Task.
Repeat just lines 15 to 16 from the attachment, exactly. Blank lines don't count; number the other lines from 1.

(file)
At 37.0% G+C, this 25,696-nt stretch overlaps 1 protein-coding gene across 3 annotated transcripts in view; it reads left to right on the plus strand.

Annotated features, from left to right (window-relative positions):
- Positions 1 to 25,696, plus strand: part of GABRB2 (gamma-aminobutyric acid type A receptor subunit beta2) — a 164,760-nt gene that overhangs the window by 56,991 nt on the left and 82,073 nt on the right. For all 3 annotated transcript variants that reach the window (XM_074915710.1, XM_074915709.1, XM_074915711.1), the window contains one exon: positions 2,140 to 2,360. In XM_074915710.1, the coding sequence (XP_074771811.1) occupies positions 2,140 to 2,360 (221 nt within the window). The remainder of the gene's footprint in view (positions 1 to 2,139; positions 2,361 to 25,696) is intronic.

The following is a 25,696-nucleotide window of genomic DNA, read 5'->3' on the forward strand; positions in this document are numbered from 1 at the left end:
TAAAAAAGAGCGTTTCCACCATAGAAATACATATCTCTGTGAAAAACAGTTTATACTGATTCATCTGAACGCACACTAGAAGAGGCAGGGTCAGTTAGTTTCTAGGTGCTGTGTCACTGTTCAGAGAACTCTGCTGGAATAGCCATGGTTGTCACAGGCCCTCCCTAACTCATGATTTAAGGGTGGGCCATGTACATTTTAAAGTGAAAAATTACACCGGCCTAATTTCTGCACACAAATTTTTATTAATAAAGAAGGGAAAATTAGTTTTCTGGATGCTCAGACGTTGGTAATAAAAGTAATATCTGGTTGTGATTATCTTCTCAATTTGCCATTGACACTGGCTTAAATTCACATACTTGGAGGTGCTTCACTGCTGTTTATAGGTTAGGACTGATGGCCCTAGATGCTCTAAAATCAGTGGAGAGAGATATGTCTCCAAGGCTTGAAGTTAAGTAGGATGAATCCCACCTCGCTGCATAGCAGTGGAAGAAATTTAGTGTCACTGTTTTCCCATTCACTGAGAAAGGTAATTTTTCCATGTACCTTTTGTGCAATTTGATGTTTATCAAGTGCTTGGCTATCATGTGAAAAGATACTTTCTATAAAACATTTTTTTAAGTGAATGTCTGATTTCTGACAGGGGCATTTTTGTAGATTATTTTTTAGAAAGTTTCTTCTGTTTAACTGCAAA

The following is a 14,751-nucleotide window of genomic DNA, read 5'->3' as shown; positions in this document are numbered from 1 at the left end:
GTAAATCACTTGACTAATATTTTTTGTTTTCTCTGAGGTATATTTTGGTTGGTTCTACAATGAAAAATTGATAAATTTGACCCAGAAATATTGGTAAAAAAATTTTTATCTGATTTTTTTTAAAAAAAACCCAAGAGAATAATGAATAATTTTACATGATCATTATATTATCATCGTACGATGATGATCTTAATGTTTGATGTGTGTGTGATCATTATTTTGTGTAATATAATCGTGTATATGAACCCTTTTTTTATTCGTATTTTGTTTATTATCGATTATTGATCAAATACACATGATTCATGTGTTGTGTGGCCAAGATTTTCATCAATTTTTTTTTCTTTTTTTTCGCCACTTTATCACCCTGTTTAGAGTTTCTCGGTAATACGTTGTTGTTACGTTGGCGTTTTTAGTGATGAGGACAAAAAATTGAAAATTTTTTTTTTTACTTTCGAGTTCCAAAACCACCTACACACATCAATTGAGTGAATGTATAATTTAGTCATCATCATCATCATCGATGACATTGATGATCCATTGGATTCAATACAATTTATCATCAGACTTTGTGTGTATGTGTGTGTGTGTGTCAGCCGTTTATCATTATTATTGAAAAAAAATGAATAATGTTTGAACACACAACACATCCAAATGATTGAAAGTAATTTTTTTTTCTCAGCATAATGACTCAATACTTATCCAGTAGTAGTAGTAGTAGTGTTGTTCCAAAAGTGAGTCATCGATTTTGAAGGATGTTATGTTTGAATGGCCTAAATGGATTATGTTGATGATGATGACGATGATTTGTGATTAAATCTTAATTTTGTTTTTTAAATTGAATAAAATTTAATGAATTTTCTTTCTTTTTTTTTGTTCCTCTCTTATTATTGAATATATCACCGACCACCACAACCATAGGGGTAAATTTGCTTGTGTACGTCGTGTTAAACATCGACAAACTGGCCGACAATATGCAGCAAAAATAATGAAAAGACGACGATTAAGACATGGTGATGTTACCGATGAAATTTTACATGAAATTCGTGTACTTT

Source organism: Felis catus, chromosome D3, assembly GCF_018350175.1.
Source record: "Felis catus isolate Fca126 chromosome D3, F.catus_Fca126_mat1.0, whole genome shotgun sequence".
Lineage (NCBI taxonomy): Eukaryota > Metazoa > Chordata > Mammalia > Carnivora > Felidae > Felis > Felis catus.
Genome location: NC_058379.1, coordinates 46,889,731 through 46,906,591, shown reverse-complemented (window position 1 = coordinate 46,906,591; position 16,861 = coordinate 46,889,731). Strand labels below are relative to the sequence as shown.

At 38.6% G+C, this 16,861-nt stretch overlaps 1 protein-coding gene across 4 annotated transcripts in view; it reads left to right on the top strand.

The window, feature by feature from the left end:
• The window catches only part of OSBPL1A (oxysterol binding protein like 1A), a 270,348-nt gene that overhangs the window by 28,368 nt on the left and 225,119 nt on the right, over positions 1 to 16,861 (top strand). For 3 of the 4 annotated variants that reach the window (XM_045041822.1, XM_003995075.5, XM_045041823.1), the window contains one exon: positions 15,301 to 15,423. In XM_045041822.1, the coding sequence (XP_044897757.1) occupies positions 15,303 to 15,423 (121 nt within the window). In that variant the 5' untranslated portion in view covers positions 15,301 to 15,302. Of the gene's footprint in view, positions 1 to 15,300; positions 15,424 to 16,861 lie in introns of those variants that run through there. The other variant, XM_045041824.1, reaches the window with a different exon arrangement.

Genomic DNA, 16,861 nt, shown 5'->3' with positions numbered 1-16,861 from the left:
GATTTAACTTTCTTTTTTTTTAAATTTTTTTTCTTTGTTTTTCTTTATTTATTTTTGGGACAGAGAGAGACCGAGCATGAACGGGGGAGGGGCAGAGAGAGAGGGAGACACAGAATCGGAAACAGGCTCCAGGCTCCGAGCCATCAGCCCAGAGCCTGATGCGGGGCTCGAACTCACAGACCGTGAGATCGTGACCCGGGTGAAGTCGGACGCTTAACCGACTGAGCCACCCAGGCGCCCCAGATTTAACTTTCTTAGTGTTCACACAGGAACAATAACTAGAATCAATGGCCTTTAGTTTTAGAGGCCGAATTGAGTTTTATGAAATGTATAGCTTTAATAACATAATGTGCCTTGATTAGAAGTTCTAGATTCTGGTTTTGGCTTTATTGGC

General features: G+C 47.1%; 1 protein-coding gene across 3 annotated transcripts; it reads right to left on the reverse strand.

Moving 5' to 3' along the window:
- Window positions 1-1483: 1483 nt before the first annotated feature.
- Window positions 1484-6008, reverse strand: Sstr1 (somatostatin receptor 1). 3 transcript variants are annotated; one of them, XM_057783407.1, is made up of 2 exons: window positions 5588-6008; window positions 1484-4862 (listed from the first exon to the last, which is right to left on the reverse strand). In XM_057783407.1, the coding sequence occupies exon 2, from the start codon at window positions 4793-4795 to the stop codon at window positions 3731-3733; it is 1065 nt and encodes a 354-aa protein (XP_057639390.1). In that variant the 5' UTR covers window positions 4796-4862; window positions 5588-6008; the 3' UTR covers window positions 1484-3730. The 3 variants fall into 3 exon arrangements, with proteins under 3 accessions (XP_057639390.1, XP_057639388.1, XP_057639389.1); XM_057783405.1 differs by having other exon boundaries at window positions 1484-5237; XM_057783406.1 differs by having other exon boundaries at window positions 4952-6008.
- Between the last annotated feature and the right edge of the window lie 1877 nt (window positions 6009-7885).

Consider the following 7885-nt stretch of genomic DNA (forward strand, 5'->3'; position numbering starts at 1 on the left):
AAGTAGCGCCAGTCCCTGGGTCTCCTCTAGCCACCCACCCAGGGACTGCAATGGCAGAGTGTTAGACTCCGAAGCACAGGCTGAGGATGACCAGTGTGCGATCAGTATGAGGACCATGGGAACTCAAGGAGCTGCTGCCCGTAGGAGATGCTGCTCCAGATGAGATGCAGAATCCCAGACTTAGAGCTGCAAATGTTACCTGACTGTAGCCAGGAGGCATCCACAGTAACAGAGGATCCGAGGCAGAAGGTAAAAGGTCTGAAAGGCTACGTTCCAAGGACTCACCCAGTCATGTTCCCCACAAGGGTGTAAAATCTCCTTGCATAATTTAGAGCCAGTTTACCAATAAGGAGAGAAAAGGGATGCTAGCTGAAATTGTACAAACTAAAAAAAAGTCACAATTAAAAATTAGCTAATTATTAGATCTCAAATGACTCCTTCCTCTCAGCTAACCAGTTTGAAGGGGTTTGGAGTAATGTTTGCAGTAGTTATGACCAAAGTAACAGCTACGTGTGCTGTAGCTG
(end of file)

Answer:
Genomic DNA, 16,861 nt, shown 5'->3' with positions numbered 1-16,861 from the left:
GATTTAACTTTCTTTTTTTTTAAATTTTTTTTCTTTGTTTTTCTTTATTTATTTTTGGGACAGAGAGAGACCGAGCATGAACGGGGGAGGGGCAGAGAGAGAGGGAGACACAGAATCGGAAACAGGCTCCAGGCTCCGAGCCATCAGCCCAGAGCCTGATGCGGGGCTCGAACTCACAGACCGTGAGATCGTGACCCGGGTGAAGTCGGACGCTTAACCGACTGAGCCACCCAGGCGCCCCAGATTTAACTTTCTTAGTGTTCACACAGGAACAATAACTAGAATCAATGGCCTTTAGTTTTAGAGGCCGAATTGAGTTTTATGAAATGTATAGCTTTAATAACATAATGTGCCTTGATTAGAAGTTCTAGATTCTGGTTTTGGCTTTATTGGC